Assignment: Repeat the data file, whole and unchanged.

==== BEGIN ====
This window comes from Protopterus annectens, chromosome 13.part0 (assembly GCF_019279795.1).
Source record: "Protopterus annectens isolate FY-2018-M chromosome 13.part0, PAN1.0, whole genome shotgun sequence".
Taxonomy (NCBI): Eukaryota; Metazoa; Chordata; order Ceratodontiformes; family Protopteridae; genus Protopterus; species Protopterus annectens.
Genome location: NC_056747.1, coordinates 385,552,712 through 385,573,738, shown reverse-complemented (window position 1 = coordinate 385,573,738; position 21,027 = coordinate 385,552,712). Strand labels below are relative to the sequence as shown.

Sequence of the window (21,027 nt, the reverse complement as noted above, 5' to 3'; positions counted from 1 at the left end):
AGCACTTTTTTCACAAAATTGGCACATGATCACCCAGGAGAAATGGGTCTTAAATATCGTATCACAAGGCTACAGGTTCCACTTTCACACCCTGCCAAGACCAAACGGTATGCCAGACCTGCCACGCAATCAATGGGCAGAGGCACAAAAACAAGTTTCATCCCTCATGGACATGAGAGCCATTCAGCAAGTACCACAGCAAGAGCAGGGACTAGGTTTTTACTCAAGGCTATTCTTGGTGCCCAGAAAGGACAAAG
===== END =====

This window comes from Protopterus annectens, chromosome 13.part0 (assembly GCF_019279795.1).
Source record: "Protopterus annectens isolate FY-2018-M chromosome 13.part0, PAN1.0, whole genome shotgun sequence".
Taxonomy (NCBI): Eukaryota; Metazoa; Chordata; order Ceratodontiformes; family Protopteridae; genus Protopterus; species Protopterus annectens.
Genome location: NC_056747.1, coordinates 385,552,712 through 385,573,738, shown reverse-complemented (window position 1 = coordinate 385,573,738; position 21,027 = coordinate 385,552,712). Strand labels below are relative to the sequence as shown.

Sequence of the window (21,027 nt, the reverse complement as noted above, 5' to 3'; positions counted from 1 at the left end):
AGCACTTTTTTCACAAAATTGGCACATGATCACCCAGGAGAAATGGGTCTTAAATATCGTATCACAAGGCTACAGGTTCCACTTTCACACCCTGCCAAGACCAAACGGTATGCCAGACCTGCCACGCAATCAATGGGCAGAGGCACAAAAACAAGTTTCATCCCTCATGGACATGAGAGCCATTCAGCAAGTACCACAGCAAGAGCAGGGACTAGGTTTTTACTCAAGGCTATTCTTGGTGCCCAGAAAGGACAAAG